The 1819 Dresden Conspiracy (Travels in revolutionary Mitteleuropa, from the Rhine to the Danube/2)

I went for the first time to Germany last month with a specific purpose: To walk in the footsteps of revolutionary friends in Dresden, such as the comrades in this painting.

“Two Men Contemplating the Moon” by Caspar David Friedrich (1774-1840), who lived in Dresden from 1798 until his death, discloses the horizon of my blog:  Two close friends, who are radical intellectuals, pause in their evening walk, listening to the music of the spheres, sharing a mood of attunement, and making common plans.  This is the framework of everything I have been writing here for five years.

Meeting this small painting by the greatest German Romantic painter in the special Friedrich room of the Galerie Neue Meister in the Albertinum was an overwhelming experience as I realized how much it resonates with the idea of the comrade. The two friends have stopped, with one resting on the other’s shoulder, but a close look at the brushwork and shine reveals that they are restless in their plotting.  Their contemplation radiates with the intensity of an attunement that is not passive but active in that it generates political engagement (and theatricality), not absorption.*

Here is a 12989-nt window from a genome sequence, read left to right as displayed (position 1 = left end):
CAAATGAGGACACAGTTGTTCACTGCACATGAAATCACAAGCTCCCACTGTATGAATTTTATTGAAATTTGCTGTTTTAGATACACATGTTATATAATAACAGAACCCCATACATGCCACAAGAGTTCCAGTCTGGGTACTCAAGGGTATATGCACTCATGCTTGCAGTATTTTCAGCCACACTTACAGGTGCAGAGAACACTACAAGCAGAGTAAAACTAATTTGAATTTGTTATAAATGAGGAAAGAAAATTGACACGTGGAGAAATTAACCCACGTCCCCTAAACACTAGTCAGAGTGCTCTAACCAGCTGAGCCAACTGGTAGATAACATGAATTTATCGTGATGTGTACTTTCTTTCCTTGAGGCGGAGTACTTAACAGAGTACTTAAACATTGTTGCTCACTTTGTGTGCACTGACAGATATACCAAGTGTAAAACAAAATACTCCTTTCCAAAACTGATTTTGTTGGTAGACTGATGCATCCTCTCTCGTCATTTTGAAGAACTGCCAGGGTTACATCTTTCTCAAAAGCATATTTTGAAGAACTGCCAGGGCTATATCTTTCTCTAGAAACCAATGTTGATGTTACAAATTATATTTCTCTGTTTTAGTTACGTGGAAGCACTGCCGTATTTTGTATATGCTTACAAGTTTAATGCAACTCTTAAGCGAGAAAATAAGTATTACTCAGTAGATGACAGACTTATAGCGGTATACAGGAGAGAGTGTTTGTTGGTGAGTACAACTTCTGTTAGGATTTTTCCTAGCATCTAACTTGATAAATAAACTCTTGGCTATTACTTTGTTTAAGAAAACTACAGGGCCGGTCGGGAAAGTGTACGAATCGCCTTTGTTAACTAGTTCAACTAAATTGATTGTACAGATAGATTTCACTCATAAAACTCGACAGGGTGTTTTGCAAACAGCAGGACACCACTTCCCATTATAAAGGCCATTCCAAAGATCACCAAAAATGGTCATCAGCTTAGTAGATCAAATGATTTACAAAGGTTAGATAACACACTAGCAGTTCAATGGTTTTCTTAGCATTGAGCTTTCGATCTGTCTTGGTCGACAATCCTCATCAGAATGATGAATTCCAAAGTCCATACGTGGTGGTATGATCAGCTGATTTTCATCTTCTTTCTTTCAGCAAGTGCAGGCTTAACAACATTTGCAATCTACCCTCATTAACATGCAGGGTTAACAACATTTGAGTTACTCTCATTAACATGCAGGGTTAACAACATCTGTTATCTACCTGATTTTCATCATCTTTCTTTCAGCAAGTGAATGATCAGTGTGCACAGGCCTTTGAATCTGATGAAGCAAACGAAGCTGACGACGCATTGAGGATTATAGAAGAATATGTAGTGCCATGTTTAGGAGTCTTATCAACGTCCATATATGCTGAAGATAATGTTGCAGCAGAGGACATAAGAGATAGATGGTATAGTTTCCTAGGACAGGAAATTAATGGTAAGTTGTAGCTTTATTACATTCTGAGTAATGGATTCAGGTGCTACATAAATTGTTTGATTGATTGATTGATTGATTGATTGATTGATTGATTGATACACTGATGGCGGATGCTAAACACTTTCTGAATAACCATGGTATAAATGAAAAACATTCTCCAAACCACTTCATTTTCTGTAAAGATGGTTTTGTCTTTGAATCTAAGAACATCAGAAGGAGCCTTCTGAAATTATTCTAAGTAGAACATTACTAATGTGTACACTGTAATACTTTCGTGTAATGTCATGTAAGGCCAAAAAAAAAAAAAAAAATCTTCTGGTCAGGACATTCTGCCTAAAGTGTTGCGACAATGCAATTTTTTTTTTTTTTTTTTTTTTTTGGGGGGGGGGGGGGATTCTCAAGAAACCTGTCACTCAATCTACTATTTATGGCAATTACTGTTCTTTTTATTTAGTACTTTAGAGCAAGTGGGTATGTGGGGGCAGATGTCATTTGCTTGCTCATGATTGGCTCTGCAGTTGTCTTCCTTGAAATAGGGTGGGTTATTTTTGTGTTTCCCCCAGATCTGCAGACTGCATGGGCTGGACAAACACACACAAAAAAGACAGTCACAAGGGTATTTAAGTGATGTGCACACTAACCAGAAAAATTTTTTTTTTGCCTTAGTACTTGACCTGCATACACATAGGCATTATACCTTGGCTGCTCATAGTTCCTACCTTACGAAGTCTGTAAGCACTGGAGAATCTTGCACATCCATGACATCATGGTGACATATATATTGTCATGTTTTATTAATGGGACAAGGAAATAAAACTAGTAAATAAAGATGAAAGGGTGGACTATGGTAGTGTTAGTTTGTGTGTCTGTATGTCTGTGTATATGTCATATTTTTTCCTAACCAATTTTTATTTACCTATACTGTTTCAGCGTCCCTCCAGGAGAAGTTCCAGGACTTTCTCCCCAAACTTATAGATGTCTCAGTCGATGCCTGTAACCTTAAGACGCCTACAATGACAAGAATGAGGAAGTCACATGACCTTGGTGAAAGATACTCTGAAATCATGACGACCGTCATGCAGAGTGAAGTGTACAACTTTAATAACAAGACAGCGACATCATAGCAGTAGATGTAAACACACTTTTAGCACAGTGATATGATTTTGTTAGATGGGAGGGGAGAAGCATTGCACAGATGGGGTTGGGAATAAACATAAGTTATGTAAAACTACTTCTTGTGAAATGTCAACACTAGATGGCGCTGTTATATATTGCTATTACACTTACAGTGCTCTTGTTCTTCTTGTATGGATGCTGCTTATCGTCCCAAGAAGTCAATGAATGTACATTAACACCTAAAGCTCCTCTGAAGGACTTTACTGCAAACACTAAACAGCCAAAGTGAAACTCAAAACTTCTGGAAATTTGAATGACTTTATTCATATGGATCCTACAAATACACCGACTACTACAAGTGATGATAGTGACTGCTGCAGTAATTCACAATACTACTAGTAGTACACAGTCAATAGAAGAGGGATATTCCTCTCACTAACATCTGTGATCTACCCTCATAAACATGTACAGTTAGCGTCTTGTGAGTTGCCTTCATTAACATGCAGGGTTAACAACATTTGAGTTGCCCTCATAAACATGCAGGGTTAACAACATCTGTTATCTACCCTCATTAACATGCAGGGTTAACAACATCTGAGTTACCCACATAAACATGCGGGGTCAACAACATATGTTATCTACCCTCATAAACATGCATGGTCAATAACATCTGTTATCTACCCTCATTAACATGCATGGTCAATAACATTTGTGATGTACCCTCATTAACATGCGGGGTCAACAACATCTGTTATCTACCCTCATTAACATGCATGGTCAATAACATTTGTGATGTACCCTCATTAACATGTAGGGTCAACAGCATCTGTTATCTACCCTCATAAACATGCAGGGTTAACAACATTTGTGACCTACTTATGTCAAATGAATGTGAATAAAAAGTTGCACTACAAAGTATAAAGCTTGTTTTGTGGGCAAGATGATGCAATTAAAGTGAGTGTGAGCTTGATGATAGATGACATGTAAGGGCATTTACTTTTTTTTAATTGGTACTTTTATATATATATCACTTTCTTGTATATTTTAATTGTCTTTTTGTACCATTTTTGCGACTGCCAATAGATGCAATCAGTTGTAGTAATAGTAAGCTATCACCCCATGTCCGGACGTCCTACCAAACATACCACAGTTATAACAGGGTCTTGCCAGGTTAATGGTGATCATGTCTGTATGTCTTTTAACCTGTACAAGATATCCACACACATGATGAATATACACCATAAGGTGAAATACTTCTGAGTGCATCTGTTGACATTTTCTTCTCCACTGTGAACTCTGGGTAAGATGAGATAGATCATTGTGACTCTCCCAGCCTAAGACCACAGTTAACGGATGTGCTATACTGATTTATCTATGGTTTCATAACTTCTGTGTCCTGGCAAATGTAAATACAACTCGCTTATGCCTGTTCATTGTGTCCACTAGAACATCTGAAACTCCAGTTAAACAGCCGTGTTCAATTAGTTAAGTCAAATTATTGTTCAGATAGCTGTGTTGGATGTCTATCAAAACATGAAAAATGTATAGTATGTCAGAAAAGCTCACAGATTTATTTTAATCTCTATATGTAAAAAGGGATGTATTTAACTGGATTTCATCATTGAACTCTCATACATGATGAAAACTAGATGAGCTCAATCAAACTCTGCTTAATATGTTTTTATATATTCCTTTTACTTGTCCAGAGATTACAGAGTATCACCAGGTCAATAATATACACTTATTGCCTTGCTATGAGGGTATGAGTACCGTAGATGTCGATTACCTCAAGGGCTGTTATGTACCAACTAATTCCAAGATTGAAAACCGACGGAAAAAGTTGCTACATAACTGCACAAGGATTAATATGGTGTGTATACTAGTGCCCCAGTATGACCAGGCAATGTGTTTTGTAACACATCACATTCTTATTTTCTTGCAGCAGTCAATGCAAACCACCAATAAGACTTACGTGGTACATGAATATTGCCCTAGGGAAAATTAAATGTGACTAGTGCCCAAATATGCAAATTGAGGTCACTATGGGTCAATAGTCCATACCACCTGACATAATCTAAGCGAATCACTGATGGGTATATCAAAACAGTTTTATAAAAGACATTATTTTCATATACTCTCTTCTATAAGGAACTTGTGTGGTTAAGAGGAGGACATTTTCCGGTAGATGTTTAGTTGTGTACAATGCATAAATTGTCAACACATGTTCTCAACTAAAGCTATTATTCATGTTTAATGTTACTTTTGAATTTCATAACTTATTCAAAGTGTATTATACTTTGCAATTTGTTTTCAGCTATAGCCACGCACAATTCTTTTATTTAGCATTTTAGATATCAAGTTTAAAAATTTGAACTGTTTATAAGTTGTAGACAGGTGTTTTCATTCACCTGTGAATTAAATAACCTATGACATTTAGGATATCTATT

Thirty years after this transcendent work was made, the plans of the two conspiring friends were put into action as revolutionaries walked together in the barricades of the May 1849 Dresden Uprising.  Following with Pantelis Polychronidis the footsteps of another pair of revolutionary friends, Richard Wagner and Gottfried Semper, in the barricades built by the latter is also the reason why I came to Germany.

I intend to trace a certain Central European tradition of revolt.

* For my header image I use the 1830 version, held at the Metropolitan Museum, while my photos in this post show the Dresden first version from 1819-20.

November 19, 2018

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